This was originally concieved as a response to A Conversation with Guido about Callbacks over at Duncan McGreggor’s blog.
First, a jQuery-ish example of using some callbacks:
def handleResponse(resp): def handleParsed(xmlObj): firstStyle = xmlObj.xpath('//link[rel="stylesheet"]') def handleAnotherResponse(anotherResp): print anotherResp getPage(firstStyle['href'], handleAnotherResponse) asyncParser(resp.body, onComplete) getPage("http://example.com", handleResponse)
Now, when you write callbacks like this, it’s no wonder people tend to dislike them. Especially when contrasted with the more straightforward non-callback example.
resp = getPage('http://example.com') xmlObj = parser(resp.body) firstStyle = xmlObj.xpath('…') print getPage(firstStyle['href'])
4 lines of code vs 8 lines of code (11 including almost mandatory blank lines.) Is it any wonder that Guido prefers this approach? No, absolutely not. That first example is an absolutely terrible but perfectly normal piece of callback using code. Let’s enumerate some of the ways in which it is bad.
I’m sure you’ve come up with plenty more of complaints (including non-PEP8 camelCase names) but these are the 4 big points I’d like to discuss further.
Most of us read left to right and top to bottom. Even if your primary language doesn’t read left to right and top to bottom your primary programming language almost certainly does. When we make todo lists we give them an order, items at the top are more important. Shopping lists are sometimes ordered starting with vegetables and moving towards more time fragile things like ice cream, because that’s the way the stores are laid out. Computer programs are written line by line in the order we want instructions executed, because that is how computers work.
Order matters. On first encounters with code order matters a lot.
Locality is the topic of both issues 2 & 3. And it can best be summed up as, related things should be close. It’s the most basic element of organization for everything from kitchens to code.
Anytime you’re reading anything you’ll find yourself glancing back to reread a few lines, or sentences, or even words as soon as you’ve encountered something that you don’t understand or doesn’t quite make sense. The further you have to look the longer it’s going to take to get your answer.
We write functions to enhance the readability, and testability of our code. We reduce the size of large functions by breaking them up into higher level discrete steps and creating functions to encapsulate those actions. We reuse common code by creating more functions. We retest, ok well retest doesn’t make much sense, but we increase testability by concentrating functionality into smaller more well defined units.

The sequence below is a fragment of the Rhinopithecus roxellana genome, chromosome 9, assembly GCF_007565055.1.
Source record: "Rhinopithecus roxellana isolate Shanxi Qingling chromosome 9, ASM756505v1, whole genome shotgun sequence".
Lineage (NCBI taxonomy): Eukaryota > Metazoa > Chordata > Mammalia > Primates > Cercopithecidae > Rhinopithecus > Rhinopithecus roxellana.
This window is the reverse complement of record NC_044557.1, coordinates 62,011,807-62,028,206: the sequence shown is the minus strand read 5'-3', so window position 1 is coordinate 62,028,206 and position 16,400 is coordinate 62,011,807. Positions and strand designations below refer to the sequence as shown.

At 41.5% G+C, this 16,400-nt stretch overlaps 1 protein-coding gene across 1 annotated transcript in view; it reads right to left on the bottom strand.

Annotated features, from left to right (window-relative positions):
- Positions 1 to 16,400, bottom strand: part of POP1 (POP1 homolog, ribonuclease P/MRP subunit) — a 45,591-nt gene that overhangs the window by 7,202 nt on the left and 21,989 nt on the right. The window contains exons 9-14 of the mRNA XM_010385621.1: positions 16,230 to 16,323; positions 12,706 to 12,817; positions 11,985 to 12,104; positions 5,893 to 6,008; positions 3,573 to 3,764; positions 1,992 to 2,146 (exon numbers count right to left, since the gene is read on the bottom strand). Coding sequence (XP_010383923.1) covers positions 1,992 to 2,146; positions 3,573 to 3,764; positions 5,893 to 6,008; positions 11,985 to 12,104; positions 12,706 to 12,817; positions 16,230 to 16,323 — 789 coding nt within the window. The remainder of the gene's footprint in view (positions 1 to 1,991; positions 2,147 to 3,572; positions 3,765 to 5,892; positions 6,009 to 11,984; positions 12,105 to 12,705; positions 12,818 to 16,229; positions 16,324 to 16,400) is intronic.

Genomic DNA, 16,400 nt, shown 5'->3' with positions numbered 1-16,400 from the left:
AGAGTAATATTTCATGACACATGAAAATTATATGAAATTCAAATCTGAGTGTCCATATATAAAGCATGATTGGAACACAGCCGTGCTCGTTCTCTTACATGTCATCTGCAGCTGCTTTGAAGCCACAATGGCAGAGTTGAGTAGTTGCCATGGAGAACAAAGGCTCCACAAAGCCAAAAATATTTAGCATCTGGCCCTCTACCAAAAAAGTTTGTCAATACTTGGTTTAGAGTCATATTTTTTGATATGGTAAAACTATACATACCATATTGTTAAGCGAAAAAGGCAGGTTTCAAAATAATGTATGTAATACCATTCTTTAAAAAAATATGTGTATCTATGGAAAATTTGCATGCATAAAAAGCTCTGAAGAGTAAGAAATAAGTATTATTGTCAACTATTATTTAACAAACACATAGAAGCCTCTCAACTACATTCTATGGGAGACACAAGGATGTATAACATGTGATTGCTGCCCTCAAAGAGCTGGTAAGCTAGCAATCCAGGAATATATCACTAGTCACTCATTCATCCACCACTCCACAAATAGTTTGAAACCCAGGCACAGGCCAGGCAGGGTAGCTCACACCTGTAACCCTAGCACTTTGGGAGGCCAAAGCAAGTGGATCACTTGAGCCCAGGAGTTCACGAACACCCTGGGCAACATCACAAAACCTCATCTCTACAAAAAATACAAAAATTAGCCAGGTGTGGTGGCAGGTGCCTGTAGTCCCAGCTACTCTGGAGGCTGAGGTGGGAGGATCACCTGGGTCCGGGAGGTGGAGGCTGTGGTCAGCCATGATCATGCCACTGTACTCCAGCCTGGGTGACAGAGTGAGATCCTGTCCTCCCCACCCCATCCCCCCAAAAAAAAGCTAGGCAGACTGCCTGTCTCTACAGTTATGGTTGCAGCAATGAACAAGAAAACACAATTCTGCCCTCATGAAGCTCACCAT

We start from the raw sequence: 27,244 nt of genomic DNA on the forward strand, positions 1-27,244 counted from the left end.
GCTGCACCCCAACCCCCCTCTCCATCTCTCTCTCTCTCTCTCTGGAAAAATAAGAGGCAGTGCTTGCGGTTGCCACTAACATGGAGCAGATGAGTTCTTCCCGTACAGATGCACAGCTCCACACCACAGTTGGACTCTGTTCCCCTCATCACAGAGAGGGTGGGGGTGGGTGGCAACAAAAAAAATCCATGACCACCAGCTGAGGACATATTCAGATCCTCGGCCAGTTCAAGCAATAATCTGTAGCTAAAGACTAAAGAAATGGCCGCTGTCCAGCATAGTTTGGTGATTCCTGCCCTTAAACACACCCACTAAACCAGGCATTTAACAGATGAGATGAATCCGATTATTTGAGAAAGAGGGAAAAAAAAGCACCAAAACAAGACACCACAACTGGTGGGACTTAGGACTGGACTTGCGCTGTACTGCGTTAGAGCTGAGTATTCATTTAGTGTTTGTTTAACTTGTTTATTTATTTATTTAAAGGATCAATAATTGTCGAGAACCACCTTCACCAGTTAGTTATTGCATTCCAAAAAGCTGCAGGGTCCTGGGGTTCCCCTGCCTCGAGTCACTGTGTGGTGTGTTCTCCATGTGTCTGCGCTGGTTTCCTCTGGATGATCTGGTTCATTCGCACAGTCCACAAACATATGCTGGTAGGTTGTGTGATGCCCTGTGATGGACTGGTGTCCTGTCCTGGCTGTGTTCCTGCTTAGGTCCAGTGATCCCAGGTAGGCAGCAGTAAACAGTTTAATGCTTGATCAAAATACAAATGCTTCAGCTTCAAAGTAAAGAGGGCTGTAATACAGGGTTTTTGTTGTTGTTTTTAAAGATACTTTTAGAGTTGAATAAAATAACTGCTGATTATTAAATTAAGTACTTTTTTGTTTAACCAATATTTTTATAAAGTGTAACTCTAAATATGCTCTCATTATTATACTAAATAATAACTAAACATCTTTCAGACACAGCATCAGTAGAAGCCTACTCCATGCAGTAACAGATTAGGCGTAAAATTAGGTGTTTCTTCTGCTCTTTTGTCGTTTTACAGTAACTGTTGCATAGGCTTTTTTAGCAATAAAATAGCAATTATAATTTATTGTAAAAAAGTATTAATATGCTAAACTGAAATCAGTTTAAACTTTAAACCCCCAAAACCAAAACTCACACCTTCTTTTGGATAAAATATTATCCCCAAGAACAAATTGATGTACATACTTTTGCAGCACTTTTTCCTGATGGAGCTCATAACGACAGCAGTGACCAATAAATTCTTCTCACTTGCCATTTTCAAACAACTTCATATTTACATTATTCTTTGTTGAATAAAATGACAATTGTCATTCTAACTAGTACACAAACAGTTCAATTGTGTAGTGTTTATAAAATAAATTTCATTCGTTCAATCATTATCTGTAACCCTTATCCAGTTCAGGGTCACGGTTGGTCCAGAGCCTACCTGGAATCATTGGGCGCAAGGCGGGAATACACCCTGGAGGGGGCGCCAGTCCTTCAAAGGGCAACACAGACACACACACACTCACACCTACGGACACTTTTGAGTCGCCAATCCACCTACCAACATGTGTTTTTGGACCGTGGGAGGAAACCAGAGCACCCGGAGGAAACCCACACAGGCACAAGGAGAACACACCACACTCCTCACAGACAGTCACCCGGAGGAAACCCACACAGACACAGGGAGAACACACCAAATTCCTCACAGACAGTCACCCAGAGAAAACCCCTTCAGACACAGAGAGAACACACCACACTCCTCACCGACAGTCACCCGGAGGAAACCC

You would never inline all the socket calls necessary to make an HTTP request. Maintainable software is built out of well defined reusable and testable abstractions, and there is no reason that callbacks should not also be reusable and testable as much as possible.
I’ll admit, I have a love/hate relationship with callbacks. I view them as a necessary evil to do event-driven programming. There is of course a better way to think about callbacks and you may have already guessed it. Deferreds and Dataflow programming. A lot of people use deferreds for the first time much the same way they use plain callbacks.
d = getPage(url) def handleResponse(resp): def handleParsed(xmlObj): firstStyle = xmlObj.xpath(pattern) def handleOtherResponse(otherResponse): print otherResponse d3 = getPage(firstStyle['href']) d3.addCallback(handleOtherResponse) d2 = asyncParser(resp.body) d2.addCallback(handleParsed) d.addCallback(handleResponse)
Now, this example, though still contrived is not unrealistic, it is in fact perfectly functional and probably exists in more than a few Twisted using code bases. Of course it’s terrible for all the same reasons our plain callback example was terrible.
So clearly it is not the better way. So what is?
Here you have a acyclic directed graph of data through the callback chain. The individual operations being performed is less important than the flow of information through the structure. An event causes a result to be available, it is put into the deferred and moves along the directed graph through the callback chain until an error is encountered. Then we move to the errback chain will proceed until the error has been handled at which point we can go back to the callback chain, or until we run out of errbacks.
The result from one operation flows directly into the next.
The above is a dataflow program. Our imperative example from earlier is not, because the grouping of operations is a side effect of style, any number of operations could be interspersed which may or may not have side effects that influence future operations.
d = getPage("http://example.com") d.addCallback(parse) d.addCallback(getFirstStyle) d.addCallback(getPage) d.addCallback(printResult)
Now, everything is order, related operations are close, and the structure of higher level operation is broken up into discrete and independently testable units.
By this point I hope I have made it obvious about why “thinking in Deferreds” is better than “thinking in callbacks” but if I have not imagine this example from a fictional streaming API and maybe you’ll understand why “thinking in dataflows” is a good thing.
urls.flowTo(getPage) .flowTo(parse) .flowTo(getFirstStyle) .flowTo(getPage) .flowTo(stdout) urls.put("http://example.com") urls.put("http://google.com")
Now we have encapsulated not only how we handle one result, but rather a potentially infinite number of events. Now we have the potential for building some realtime distributed systems.